Bingham City Cemetery - Description / History
By Paul, Lori, Brad, Tiffany, and Stephanie Jencks
(Connecting Families Across The Globe Volunteer Genealogy Research Team)
Bingham City Cemetery, also referred to by some locals as the “Kennecott Copper Cemetery”, consists mainly of past residents of towns or camps that used to be known as Bingham Canyon, Carr Fork, Copperfield, Copperhill, Copperton, Dinkeyville, Freeman Gulch, Frogtown, Highland Boy, Lark, Leadmine, Lower Main, Phoenix, and Telegraph.
The city of Bingham was located just below the Utah Copper / Kennecott Copper Mines. Bingham was incorporated in 1904, but it is clear that burials were taking place well before that. The exact date when burials began at Bingham City Cemetery is not known. The earliest documented birth is in 1824. One tombstone documents a death date of 1873; several others show death dates during 1879. According to town board minutes, the cemetery was created in 1913.
Many people buried in the cemetery braved ocean crossings and found their way across the United States in search of employment at Utah Copper and Kennecott Copper Mines. Burials are found from people born in more than 30 countries; Austria, Bulgaria, Canada, Croatia, Cuba, Denmark, England, Finland, Germany, Greece, Hungary, Ireland, Italy, Japan, Korea, Macedonia, Mexico, Montenegro, Norway, Nova Scotia, Puerto Rico, Poland, Russia, Scotland, Serbia, Spain, Sweden, Turkey, Wales, Yugoslavia – as well as from 38 states within the United States.
This cemetery has a diverse, multi-ethnic background. Many headstones are in different languages. Please note that some names were “Americanized.” Do not get discouraged if you cannot locate your ancestor at first glance. Some examples of “Americanized” names are Brkljacic to Blockovich, Busljeta to Bullet, Epop to Error, and Jengich to Yengich etc. Names were also spelled phonetically, which accounts for the many discrepancies in spelling.
Parents buried several babies and small children due to epidemics like Typhoid Fever, Diphtheria, and Whooping Cough. Young men lost their lives from mining accidents and some suffered violent deaths, such as murder. People died from many diseases that are 100% curable today. The deceased were mostly laborers and many did not have money set aside to buy a headstone. It is heartbreaking to see the hundreds of deaths of people under the age of 30. Some families are buried together in unmarked gravesites with only one parent being noted with a headstone at best. Times past were hard for these people as they suffered through several wars and The Great Depression.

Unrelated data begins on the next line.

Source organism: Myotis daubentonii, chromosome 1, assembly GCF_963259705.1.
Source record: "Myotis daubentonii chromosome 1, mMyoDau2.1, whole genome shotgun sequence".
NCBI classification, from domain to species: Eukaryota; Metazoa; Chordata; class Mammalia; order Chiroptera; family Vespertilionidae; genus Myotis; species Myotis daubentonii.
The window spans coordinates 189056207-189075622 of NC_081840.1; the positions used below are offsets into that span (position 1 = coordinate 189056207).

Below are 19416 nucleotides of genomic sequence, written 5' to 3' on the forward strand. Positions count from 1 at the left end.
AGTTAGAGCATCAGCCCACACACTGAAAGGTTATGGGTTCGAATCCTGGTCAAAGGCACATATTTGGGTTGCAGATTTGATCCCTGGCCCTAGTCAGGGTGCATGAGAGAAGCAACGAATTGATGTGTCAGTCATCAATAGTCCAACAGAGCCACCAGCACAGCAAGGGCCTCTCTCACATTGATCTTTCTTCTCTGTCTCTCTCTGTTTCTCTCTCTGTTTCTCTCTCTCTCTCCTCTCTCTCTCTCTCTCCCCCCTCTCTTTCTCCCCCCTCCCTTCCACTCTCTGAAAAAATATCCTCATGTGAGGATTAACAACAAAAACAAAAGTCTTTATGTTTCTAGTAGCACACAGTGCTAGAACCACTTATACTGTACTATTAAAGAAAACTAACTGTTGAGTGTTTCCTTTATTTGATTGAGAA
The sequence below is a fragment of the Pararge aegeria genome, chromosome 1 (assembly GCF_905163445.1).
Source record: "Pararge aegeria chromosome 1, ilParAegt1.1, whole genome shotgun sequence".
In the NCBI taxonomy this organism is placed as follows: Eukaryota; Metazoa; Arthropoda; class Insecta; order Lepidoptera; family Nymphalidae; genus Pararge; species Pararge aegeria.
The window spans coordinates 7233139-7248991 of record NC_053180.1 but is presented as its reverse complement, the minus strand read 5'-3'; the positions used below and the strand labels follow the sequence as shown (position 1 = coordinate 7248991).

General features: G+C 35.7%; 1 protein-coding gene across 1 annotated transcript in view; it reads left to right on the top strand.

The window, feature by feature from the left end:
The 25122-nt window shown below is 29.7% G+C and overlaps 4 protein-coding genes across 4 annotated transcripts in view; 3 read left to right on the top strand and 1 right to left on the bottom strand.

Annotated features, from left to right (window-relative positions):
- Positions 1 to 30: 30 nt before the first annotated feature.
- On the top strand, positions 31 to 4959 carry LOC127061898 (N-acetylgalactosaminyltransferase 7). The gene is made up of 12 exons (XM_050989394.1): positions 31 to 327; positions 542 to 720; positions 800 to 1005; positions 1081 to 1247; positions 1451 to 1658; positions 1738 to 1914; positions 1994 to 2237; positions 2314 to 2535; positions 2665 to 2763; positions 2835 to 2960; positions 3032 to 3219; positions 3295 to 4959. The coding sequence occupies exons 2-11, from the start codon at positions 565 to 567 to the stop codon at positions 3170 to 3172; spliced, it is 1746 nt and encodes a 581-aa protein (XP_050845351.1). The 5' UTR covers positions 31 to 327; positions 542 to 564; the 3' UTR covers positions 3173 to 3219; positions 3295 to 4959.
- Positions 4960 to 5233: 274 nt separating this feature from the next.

In addition, Kennecott Copper Mines relocated the remains of those buried at Chandler Cemetery (Dry Fork area) to Bingham City Cemetery in 1999. The Chandler cemetery was moved when Kennecott expanded mining operations in the canyon. That cemetery consists mainly of burials that were from the Chandler family and snow slide victims from Finland.
48 known War Veterans are buried at this cemetery, including those who fought in the Civil War, Spanish American War, World War I and II, Korean, and Vietnam War.
2 police officers that died in the line of duty received recent headstones.
2 police officers that died in the line of duty received recent headstones.
A fire and later a flood swept through the cemetery, which caused the metal markers to become unreadable and damaged some gravesites. Vandalism has occurred. Time and deterioration resulted in the inability to decipher some headstones.
Bingham City was disincorporated in 1971. By law, care and maintenance of the cemetery was legislated to the largest state agency operating within the city limits; that being Jordan School District. The records they inherited were threadbare, incomplete, and highly inaccurate.
Today the Jordan School District is the proud owner of this historic and sacred ground. A new 4 acre section has been developed. Cemetery plots can be purchased to the west. For information regarding the cemetery please contact-Jordan School District Auxiliary Services